Document Type : Research Paper
English Department, Faculty of Humanities, Najafabad Branch, Islamic Azad University, Najafabad, Iran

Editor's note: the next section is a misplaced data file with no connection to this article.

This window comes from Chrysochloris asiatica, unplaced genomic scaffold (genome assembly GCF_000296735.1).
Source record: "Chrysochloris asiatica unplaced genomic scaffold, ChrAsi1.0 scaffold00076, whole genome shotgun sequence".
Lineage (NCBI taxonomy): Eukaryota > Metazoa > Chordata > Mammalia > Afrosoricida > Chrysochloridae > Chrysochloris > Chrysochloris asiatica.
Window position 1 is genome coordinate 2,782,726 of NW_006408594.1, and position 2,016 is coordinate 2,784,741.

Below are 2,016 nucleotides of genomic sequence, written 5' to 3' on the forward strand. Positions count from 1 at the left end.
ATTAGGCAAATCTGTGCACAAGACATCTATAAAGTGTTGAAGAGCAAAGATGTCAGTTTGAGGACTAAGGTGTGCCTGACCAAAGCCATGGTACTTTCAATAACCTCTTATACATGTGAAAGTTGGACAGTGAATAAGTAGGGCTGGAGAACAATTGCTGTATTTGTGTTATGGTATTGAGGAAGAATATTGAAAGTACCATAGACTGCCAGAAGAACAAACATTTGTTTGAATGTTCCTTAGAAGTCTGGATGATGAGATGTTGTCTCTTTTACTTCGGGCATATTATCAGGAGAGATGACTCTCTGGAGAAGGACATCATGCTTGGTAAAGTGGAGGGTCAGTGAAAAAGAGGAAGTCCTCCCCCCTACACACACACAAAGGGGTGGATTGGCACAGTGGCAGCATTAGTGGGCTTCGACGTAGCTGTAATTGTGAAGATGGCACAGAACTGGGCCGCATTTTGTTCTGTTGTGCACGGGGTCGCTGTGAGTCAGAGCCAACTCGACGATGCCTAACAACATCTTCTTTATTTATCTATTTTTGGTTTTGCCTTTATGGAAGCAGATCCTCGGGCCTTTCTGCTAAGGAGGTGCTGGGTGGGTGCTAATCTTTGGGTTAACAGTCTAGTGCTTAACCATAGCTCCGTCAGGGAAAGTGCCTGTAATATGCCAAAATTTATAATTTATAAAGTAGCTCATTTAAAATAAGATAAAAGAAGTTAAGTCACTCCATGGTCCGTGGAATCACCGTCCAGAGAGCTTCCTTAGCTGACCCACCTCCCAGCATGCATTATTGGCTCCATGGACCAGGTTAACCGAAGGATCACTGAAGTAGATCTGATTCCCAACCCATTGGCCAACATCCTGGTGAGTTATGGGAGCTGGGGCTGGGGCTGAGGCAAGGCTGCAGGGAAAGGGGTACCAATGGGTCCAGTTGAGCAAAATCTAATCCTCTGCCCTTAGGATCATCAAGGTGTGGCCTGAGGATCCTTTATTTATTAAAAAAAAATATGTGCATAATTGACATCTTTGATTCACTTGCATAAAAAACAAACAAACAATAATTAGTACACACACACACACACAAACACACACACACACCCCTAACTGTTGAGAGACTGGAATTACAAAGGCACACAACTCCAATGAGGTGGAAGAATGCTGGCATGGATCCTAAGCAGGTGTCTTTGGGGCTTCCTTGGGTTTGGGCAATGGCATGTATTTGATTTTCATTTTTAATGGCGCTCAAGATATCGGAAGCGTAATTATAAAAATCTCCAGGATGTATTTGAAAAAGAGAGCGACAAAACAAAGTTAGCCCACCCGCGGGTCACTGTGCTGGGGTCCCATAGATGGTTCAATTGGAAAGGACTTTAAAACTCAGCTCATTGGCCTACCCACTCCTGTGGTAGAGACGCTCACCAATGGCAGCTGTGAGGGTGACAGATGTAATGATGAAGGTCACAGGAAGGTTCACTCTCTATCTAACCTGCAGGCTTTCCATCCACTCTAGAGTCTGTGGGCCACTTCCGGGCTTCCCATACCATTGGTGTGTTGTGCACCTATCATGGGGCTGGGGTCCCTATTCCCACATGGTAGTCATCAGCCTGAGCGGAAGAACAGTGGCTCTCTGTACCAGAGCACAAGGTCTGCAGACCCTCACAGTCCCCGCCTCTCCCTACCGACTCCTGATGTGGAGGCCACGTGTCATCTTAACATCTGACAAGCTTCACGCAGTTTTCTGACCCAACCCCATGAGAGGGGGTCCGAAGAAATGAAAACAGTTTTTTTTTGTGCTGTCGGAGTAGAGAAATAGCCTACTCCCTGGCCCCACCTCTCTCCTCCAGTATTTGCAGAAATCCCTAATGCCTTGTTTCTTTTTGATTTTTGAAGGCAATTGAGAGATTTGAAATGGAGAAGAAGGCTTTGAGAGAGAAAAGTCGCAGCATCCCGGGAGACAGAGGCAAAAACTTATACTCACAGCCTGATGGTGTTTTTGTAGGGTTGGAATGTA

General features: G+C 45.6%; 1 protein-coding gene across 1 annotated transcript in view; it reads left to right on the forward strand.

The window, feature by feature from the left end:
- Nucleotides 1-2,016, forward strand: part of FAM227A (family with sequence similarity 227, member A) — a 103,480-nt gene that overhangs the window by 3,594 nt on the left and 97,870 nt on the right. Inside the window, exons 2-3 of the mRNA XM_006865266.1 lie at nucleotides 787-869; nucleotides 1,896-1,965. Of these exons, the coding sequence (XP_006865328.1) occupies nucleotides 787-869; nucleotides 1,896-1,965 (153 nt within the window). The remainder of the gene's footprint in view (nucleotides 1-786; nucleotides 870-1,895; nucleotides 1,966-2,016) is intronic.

The purpose of the present study was to assess the effect of academic self–concept on the syntactic complexity of speaking skill among Iranian upper-intermediate EFL learners. The sample consisted of 45 male and female students of the upper-intermediate level who were learning English language in a private institute in Isfahan. In order to collect information about students’ academic self-concept, Liu and Wang’s (2005) academic self-concept scale was used. It consists of 20 items and responses are made on a 5-point Likert scale ranging from strongly disagree to strongly agree. For speaking data collection, participants were asked to sit for speaking test (narrative story) and their speaking performances were recorded by a digital voice recorder for later transcription and analysis. Independent samples t test was conducted to find out if there were statistically significant differences between the high self-concept group and low self-concept group’s syntactic complexity in speaking. Results indicated that the former group significantly outperformed the latter on three measures of syntactic complexity including length of production units, measures of subordination, and degree of phrasal sophistication. On the measures of coordination, however, the results indicated that there were no significant differences between learners with high academic self-concept and learners with low academic self-concept.